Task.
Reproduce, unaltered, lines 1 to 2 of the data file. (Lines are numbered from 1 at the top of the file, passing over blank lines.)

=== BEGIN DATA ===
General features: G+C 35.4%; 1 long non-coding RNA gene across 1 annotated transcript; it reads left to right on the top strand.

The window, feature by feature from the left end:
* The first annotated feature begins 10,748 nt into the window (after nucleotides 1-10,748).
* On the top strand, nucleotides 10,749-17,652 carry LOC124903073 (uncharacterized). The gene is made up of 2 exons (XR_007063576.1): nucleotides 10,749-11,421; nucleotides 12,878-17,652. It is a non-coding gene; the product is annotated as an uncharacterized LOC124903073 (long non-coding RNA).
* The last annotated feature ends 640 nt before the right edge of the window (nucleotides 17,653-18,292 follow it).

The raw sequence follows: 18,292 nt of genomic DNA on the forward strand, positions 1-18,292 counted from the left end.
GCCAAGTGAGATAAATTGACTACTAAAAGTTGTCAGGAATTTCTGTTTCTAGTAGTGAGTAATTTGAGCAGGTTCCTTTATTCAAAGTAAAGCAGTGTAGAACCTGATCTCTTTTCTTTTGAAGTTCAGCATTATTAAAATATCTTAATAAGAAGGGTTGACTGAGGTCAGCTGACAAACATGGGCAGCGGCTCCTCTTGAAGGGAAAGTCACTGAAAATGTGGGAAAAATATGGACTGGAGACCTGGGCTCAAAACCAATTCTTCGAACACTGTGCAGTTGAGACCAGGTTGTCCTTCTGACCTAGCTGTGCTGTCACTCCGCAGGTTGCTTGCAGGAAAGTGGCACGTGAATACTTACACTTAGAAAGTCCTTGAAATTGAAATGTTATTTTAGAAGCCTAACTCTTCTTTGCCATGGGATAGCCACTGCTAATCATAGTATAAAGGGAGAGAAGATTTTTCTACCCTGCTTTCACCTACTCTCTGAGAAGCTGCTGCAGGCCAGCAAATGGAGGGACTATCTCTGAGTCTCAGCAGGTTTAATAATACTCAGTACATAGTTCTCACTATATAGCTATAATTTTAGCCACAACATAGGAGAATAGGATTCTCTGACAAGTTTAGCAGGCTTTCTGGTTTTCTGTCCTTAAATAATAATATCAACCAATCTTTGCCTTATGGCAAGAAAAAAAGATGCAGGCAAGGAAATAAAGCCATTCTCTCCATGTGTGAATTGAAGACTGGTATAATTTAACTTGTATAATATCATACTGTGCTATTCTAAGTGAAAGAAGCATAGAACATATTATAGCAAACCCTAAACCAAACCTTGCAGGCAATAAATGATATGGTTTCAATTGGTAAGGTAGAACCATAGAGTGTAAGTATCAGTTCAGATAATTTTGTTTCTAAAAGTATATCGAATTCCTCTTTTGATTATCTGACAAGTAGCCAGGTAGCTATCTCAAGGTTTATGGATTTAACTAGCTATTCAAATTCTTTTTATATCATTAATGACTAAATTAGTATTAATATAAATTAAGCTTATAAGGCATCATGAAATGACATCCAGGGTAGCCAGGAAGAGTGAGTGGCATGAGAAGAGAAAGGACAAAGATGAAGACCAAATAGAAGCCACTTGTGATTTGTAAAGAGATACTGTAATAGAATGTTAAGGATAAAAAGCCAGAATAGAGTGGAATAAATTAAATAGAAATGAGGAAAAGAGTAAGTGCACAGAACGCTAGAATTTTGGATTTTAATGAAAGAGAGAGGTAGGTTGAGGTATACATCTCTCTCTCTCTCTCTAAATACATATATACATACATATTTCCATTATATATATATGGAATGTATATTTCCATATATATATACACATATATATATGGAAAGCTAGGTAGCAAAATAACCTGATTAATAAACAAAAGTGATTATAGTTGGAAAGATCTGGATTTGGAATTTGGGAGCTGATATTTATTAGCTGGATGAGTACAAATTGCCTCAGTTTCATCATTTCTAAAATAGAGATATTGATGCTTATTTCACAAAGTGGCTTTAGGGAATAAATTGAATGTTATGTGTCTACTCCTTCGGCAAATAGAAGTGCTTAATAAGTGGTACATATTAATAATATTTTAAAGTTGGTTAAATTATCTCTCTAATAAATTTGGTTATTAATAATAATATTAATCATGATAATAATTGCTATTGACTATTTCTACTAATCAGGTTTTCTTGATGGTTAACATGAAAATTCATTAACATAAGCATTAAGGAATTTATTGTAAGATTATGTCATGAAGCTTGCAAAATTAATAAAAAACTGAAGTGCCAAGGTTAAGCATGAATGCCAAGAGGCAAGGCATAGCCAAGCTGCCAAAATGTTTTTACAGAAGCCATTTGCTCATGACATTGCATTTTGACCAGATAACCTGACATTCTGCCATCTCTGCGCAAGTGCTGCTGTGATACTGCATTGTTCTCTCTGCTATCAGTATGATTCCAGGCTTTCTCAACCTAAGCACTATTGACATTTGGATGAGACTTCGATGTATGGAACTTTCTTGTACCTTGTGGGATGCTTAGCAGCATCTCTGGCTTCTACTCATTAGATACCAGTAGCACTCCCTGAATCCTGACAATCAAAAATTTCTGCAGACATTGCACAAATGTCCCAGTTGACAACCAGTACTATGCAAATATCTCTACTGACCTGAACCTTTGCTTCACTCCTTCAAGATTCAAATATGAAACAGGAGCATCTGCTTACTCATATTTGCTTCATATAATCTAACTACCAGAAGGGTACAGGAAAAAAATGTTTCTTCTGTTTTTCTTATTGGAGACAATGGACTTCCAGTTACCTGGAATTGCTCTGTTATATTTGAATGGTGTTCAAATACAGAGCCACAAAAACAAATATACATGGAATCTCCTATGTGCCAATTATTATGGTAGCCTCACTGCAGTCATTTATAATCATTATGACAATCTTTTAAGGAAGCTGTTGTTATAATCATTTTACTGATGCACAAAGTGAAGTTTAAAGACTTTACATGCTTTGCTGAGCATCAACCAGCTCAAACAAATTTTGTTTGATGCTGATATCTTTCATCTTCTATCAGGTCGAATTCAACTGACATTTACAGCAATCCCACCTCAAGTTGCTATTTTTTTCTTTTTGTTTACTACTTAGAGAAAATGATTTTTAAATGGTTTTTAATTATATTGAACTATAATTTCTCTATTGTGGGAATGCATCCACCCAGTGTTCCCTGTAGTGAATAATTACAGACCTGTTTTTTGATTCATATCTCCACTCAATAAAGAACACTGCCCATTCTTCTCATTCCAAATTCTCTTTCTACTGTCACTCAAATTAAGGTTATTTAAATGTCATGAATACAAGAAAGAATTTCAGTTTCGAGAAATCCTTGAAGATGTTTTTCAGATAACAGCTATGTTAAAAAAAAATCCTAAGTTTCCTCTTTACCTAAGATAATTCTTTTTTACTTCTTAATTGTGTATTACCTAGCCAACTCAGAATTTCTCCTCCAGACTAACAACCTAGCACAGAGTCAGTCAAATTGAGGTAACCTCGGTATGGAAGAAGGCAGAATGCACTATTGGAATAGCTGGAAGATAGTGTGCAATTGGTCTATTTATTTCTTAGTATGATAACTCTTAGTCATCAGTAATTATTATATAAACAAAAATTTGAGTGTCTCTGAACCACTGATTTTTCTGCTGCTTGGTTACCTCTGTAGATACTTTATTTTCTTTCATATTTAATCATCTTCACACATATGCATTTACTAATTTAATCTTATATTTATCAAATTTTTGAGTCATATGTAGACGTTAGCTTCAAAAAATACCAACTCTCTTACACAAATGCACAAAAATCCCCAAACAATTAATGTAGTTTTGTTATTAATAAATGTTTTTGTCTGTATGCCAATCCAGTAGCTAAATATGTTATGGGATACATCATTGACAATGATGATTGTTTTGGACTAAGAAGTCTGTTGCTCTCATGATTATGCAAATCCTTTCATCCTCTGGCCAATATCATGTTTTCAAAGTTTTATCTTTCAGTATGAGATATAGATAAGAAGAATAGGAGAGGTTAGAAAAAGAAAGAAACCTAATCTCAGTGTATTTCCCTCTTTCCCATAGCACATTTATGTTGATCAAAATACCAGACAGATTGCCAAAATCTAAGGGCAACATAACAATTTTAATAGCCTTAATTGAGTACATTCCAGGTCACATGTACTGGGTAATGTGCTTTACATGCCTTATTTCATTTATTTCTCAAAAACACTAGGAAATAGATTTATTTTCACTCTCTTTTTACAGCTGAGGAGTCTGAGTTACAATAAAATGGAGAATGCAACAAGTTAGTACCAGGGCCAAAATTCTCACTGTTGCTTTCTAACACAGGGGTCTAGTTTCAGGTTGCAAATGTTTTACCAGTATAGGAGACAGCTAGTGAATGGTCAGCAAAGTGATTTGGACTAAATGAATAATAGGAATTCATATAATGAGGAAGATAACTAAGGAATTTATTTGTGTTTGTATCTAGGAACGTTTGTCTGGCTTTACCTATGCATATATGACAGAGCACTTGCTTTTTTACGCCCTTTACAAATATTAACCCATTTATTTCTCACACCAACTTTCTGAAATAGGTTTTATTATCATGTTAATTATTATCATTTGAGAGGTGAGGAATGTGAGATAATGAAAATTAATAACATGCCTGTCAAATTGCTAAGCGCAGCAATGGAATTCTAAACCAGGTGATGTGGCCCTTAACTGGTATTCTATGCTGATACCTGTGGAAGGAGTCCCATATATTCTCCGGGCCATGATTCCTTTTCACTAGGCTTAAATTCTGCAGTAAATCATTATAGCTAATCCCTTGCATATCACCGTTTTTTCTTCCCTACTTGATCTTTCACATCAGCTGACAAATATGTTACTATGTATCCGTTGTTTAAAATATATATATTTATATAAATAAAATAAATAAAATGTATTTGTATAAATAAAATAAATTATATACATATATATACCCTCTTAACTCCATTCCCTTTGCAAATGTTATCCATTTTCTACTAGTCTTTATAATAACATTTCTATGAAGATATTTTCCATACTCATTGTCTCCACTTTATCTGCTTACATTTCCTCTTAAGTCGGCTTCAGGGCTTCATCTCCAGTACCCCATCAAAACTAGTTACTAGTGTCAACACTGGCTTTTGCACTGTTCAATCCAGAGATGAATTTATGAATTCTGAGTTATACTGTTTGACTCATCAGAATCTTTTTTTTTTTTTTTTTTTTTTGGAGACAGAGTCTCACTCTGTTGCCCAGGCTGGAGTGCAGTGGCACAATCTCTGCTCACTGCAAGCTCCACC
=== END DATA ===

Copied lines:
General features: G+C 35.4%; 1 long non-coding RNA gene across 1 annotated transcript; it reads left to right on the top strand.

The window, feature by feature from the left end: